It's a beautiful autumn day and you were lucky enough to get a great seat to the playoffs at the ballpark. As you turn to order a hot dog from the vendor, a line drive foul ball is headed right at you and fractures your jaw. You spend the night in the emergency room. You are in terrible pain, you can't eat, and you miss a few weeks of work. Topping it off, you missed the game. Can you sue?
Enter at Your Own Risk
Owners and operators of sporting venues and events are well aware of the risk of injury to spectators. It's the law of averages. With all the foul balls and hockey pucks that fly into the stands, someone is bound to be hit sooner or later.
In order to avoid liability, tickets to sporting events often contain warnings advising spectators that the facility won't be responsible if a spectator is injured at the sporting event. In addition, warning signs are generally posted and the announcer usually reminds the fans to be aware of wayward balls.
A spectator who attends a sporting event, whether it's a major league baseball game or a child's lacrosse game, is presumed to know there is a risk of being hit by a flying object. So, when you take that chance, you are waiving your right to sue for any injuries that result.
This waiver is based on the legal doctrine known as assumption of risk, and most courts will dismiss a personal injury lawsuit seeking damages for injuries sustained at a sporting event.
Of course, whenever there is a rule, there is always an exception. If the owners of the sports facility didn't take adequate precautions to protect the fans, they may be liable for injuries sustained as a result of their negligence.
For example, baseball stadiums place a protective screen behind home plate because most foul balls are hit in this area. The screen protects the fans sitting near home plate who have less time to react. If there is a large hole in the screen that allows a ball to get through and injure a spectator, the owners of the facility may be liable if they were aware of the hole and negligently failed to repair it.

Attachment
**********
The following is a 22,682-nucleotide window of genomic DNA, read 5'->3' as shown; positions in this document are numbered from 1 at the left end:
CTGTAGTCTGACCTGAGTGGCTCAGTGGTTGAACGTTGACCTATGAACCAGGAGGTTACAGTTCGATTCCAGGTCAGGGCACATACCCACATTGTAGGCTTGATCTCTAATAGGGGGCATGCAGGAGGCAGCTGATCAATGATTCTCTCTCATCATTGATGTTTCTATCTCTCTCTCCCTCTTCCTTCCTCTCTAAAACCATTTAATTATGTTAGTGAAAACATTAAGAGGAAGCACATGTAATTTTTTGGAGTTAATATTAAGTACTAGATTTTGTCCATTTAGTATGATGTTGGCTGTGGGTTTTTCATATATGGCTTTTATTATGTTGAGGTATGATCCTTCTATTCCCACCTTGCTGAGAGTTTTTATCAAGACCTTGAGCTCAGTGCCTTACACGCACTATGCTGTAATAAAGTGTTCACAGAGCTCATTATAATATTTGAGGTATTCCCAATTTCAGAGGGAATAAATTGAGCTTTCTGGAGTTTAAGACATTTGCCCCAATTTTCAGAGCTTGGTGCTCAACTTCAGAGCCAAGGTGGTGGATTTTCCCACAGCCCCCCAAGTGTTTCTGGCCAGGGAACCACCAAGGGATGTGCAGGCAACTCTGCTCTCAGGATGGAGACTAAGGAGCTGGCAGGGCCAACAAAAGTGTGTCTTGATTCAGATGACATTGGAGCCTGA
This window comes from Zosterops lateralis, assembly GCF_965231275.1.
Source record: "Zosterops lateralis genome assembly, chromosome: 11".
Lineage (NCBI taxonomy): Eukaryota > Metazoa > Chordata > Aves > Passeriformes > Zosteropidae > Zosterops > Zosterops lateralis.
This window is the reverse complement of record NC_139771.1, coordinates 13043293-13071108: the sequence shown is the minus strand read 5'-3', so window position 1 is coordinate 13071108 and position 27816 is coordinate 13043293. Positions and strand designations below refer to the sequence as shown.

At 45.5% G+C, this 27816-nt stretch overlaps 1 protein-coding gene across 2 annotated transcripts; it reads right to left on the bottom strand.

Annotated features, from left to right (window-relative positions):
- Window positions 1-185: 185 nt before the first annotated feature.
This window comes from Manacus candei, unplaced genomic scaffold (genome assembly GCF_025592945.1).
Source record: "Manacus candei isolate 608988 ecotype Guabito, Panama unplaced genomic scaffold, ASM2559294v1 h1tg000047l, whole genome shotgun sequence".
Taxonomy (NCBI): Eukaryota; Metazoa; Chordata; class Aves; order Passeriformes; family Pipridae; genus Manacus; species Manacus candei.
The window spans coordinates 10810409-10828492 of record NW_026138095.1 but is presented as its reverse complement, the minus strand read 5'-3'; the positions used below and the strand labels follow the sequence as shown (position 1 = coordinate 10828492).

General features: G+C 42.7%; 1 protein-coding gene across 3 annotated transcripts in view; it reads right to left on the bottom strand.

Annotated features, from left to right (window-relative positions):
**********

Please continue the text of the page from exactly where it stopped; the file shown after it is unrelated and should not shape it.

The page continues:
Also, if you are injured as a result of an incident that is not foreseeable, i.e., not one that a reasonable person would expect to occur at a sporting event, you may also be able to sue. For example, you are at a basketball game and a fight breaks out among the players that spills over into the seats. During the melee, you are struck by one of the players and injured. This isn't an injury that could have been anticipated and you may be able to sue.
Of course, the sports facility must also make sure that the premises are safely maintained; there are no hazardous conditions, such as broken stairs and loose railings; and there is adequate security to handle the size of the crowd.
If you are injured at a sporting event, you should file an incident report with the facility and make sure the details are accurately recorded in the report. Ask for a copy of the report for your file. If there were witnesses to the incident, try and obtain their names and contact information, and include this information in the report.
You should also seek immediate medical treatment for your injuries and make sure your medical provider records the details of the incident in your medical report. Take pictures to document your injuries.
You could recover the cost of your medical bills, out-of-pocket costs, lost wages, and compensation for the pain and suffering you endured due to your injury. The goal in awarding damages is to try and return you to the position you would have been in if you had not been injured in the first place, not to mention giving you the ability to enjoy another event.
Questions for Your Attorney
What if a sporting event is held in a public place without tickets? Do spectators assume the risk of watching sporting events if there are only warning signs at a facility?
How difficult is it to show that a facility owner or operator needed more protective and preventative measures for spectators, like greater coverage for nets at a ballpark?
In cases where bystanders are injured in a fight among fans, do they sue and do they recover damages from the fighting fans, security companies or the facility owners?
Fanning Law, LLC Can Help
The facts of each case are unique and the laws in each state are different. This article provides a brief, general introduction to the topic. It is not legal advice. For more information about your specific questions, contact Bill Fanning at Fanning Law, LLC - The Offices of William C. Fanning, Jr. - 301.934.3620 or at www.fanninglawllc.com.
Originally posted on Tuesday, September 24, 2013 9:38 AM. Article provided by Lawyers.com